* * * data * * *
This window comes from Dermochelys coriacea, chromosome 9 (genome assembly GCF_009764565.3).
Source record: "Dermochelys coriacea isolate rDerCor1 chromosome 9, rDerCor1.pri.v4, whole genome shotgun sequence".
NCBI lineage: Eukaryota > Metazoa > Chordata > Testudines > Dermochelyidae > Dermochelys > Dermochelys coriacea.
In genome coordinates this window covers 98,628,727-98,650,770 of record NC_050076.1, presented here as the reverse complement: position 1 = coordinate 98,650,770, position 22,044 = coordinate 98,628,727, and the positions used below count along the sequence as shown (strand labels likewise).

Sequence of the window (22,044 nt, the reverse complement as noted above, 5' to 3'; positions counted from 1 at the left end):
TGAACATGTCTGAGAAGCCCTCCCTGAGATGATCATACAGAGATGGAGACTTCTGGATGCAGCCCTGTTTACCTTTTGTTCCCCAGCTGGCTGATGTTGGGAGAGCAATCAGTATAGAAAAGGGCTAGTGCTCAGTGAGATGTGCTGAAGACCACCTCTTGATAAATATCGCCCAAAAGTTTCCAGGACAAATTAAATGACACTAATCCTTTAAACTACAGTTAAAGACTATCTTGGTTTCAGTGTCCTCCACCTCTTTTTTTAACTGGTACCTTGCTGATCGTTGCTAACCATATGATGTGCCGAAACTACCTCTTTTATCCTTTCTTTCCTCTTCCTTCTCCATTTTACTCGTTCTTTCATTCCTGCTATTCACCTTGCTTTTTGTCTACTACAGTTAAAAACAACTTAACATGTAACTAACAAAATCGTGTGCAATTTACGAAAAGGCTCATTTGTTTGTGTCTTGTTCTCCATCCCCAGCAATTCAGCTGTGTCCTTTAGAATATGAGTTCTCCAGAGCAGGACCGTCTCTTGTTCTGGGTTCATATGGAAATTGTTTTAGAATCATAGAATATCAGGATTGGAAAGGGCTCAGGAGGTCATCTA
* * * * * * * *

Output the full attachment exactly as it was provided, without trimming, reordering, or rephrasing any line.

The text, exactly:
This window comes from Dermochelys coriacea, chromosome 9 (genome assembly GCF_009764565.3).
Source record: "Dermochelys coriacea isolate rDerCor1 chromosome 9, rDerCor1.pri.v4, whole genome shotgun sequence".
NCBI lineage: Eukaryota > Metazoa > Chordata > Testudines > Dermochelyidae > Dermochelys > Dermochelys coriacea.
In genome coordinates this window covers 98,628,727-98,650,770 of record NC_050076.1, presented here as the reverse complement: position 1 = coordinate 98,650,770, position 22,044 = coordinate 98,628,727, and the positions used below count along the sequence as shown (strand labels likewise).

Sequence of the window (22,044 nt, the reverse complement as noted above, 5' to 3'; positions counted from 1 at the left end):
TGAACATGTCTGAGAAGCCCTCCCTGAGATGATCATACAGAGATGGAGACTTCTGGATGCAGCCCTGTTTACCTTTTGTTCCCCAGCTGGCTGATGTTGGGAGAGCAATCAGTATAGAAAAGGGCTAGTGCTCAGTGAGATGTGCTGAAGACCACCTCTTGATAAATATCGCCCAAAAGTTTCCAGGACAAATTAAATGACACTAATCCTTTAAACTACAGTTAAAGACTATCTTGGTTTCAGTGTCCTCCACCTCTTTTTTTAACTGGTACCTTGCTGATCGTTGCTAACCATATGATGTGCCGAAACTACCTCTTTTATCCTTTCTTTCCTCTTCCTTCTCCATTTTACTCGTTCTTTCATTCCTGCTATTCACCTTGCTTTTTGTCTACTACAGTTAAAAACAACTTAACATGTAACTAACAAAATCGTGTGCAATTTACGAAAAGGCTCATTTGTTTGTGTCTTGTTCTCCATCCCCAGCAATTCAGCTGTGTCCTTTAGAATATGAGTTCTCCAGAGCAGGACCGTCTCTTGTTCTGGGTTCATATGGAAATTGTTTTAGAATCATAGAATATCAGGATTGGAAAGGGCTCAGGAGGTCATCTA